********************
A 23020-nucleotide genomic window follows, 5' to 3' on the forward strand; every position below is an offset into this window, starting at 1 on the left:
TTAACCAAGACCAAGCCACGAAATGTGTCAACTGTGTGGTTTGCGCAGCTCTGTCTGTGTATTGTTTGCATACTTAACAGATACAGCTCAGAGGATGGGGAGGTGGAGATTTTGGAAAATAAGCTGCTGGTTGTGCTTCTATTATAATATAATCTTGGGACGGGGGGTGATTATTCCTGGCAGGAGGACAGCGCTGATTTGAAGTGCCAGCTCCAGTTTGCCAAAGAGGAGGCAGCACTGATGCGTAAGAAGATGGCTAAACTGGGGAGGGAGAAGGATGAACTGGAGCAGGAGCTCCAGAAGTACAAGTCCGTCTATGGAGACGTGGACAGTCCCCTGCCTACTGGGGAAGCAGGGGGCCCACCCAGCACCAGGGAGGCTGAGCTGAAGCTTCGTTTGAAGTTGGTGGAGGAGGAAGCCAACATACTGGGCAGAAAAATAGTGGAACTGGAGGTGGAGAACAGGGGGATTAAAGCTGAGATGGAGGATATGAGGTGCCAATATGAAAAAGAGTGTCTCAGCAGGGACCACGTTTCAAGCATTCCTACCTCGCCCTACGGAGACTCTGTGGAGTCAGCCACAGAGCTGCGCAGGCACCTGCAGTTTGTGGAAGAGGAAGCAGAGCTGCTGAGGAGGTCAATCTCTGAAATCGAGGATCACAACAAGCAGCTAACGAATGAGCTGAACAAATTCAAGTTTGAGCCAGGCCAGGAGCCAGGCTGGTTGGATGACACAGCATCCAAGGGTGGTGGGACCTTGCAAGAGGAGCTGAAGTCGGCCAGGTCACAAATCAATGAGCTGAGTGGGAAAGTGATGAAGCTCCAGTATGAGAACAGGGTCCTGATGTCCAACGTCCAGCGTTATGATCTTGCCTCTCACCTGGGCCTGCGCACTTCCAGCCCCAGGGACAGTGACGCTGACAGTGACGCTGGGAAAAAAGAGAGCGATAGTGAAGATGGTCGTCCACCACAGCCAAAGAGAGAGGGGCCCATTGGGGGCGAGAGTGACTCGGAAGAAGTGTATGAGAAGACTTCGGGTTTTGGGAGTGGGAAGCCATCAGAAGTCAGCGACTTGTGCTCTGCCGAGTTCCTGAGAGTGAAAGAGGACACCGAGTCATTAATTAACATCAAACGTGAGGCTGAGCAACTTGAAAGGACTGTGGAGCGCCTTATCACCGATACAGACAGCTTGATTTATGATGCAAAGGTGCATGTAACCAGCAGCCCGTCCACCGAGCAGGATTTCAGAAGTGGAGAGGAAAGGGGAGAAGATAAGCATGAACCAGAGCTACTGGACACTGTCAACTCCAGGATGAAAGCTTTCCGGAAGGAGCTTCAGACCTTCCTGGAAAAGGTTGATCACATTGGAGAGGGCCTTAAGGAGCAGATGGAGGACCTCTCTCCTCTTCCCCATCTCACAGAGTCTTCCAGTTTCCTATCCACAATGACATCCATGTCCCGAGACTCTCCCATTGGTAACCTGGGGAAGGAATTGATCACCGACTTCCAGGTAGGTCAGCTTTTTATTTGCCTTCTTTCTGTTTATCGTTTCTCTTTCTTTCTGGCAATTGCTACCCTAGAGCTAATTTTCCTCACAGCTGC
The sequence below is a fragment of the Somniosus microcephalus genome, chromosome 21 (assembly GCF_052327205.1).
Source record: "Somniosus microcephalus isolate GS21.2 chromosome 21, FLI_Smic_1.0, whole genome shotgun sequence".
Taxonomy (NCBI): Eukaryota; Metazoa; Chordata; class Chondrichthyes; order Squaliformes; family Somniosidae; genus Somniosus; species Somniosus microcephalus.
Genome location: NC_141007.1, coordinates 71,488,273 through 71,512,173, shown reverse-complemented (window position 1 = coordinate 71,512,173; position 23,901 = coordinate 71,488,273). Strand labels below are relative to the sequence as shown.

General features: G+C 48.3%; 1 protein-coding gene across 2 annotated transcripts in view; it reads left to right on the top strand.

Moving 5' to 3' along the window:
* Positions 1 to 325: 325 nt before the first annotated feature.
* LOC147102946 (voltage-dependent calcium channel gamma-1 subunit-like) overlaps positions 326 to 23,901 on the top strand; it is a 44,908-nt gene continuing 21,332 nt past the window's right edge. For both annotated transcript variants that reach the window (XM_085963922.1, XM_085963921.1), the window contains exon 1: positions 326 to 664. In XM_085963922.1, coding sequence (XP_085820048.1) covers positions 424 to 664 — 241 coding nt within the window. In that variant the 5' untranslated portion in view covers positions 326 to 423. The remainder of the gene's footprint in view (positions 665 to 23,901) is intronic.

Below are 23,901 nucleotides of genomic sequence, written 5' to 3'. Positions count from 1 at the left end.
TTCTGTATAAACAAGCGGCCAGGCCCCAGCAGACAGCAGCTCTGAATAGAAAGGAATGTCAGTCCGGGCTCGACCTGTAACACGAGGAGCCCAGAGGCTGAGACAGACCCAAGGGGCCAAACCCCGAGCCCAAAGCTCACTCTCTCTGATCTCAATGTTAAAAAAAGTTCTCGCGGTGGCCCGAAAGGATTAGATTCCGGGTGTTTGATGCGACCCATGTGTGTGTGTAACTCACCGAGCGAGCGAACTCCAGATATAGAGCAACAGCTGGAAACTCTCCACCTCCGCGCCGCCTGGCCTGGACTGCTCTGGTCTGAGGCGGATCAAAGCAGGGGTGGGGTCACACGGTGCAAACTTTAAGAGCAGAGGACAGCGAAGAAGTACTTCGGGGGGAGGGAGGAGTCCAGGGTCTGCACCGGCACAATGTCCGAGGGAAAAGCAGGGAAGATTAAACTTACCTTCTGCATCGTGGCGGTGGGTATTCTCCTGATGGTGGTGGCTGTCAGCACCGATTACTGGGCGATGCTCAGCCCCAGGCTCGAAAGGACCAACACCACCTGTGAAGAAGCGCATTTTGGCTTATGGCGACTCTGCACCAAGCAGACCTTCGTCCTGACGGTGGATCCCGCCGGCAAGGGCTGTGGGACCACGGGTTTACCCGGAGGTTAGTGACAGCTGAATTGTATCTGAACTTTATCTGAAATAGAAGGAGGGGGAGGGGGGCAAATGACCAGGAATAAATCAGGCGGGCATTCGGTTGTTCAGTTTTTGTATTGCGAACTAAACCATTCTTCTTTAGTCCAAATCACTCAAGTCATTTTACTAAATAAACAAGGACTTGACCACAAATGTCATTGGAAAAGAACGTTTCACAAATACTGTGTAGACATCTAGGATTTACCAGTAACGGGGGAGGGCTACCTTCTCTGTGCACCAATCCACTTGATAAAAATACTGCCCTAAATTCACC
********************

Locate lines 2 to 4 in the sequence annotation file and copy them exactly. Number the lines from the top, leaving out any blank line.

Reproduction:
TTAACCAAGACCAAGCCACGAAATGTGTCAACTGTGTGGTTTGCGCAGCTCTGTCTGTGTATTGTTTGCATACTTAACAGATACAGCTCAGAGGATGGGGAGGTGGAGATTTTGGAAAATAAGCTGCTGGTTGTGCTTCTATTATAATATAATCTTGGGACGGGGGGTGATTATTCCTGGCAGGAGGACAGCGCTGATTTGAAGTGCCAGCTCCAGTTTGCCAAAGAGGAGGCAGCACTGATGCGTAAGAAGATGGCTAAACTGGGGAGGGAGAAGGATGAACTGGAGCAGGAGCTCCAGAAGTACAAGTCCGTCTATGGAGACGTGGACAGTCCCCTGCCTACTGGGGAAGCAGGGGGCCCACCCAGCACCAGGGAGGCTGAGCTGAAGCTTCGTTTGAAGTTGGTGGAGGAGGAAGCCAACATACTGGGCAGAAAAATAGTGGAACTGGAGGTGGAGAACAGGGGGATTAAAGCTGAGATGGAGGATATGAGGTGCCAATATGAAAAAGAGTGTCTCAGCAGGGACCACGTTTCAAGCATTCCTACCTCGCCCTACGGAGACTCTGTGGAGTCAGCCACAGAGCTGCGCAGGCACCTGCAGTTTGTGGAAGAGGAAGCAGAGCTGCTGAGGAGGTCAATCTCTGAAATCGAGGATCACAACAAGCAGCTAACGAATGAGCTGAACAAATTCAAGTTTGAGCCAGGCCAGGAGCCAGGCTGGTTGGATGACACAGCATCCAAGGGTGGTGGGACCTTGCAAGAGGAGCTGAAGTCGGCCAGGTCACAAATCAATGAGCTGAGTGGGAAAGTGATGAAGCTCCAGTATGAGAACAGGGTCCTGATGTCCAACGTCCAGCGTTATGATCTTGCCTCTCACCTGGGCCTGCGCACTTCCAGCCCCAGGGACAGTGACGCTGACAGTGACGCTGGGAAAAAAGAGAGCGATAGTGAAGATGGTCGTCCACCACAGCCAAAGAGAGAGGGGCCCATTGGGGGCGAGAGTGACTCGGAAGAAGTGTATGAGAAGACTTCGGGTTTTGGGAGTGGGAAGCCATCAGAAGTCAGCGACTTGTGCTCTGCCGAGTTCCTGAGAGTGAAAGAGGACACCGAGTCATTAATTAACATCAAACGTGAGGCTGAGCAACTTGAAAGGACTGTGGAGCGCCTTATCACCGATACAGACAGCTTGATTTATGATGCAAAGGTGCATGTAACCAGCAGCCCGTCCACCGAGCAGGATTTCAGAAGTGGAGAGGAAAGGGGAGAAGATAAGCATGAACCAGAGCTACTGGACACTGTCAACTCCAGGATGAAAGCTTTCCGGAAGGAGCTTCAGACCTTCCTGGAAAAGGTTGATCACATTGGAGAGGGCCTTAAGGAGCAGATGGAGGACCTCTCTCCTCTTCCCCATCTCACAGAGTCTTCCAGTTTCCTATCCACAATGACATCCATGTCCCGAGACTCTCCCATTGGTAACCTGGGGAAGGAATTGATCACCGACTTCCAGGTAGGTCAGCTTTTTATTTGCCTTCTTTCTGTTTATCGTTTCTCTTTCTTTCTGGCAATTGCTACCCTAGAGCTAATTTTCCTCACAGCTGC
The sequence below is a fragment of the Somniosus microcephalus genome, chromosome 21 (assembly GCF_052327205.1).
Source record: "Somniosus microcephalus isolate GS21.2 chromosome 21, FLI_Smic_1.0, whole genome shotgun sequence".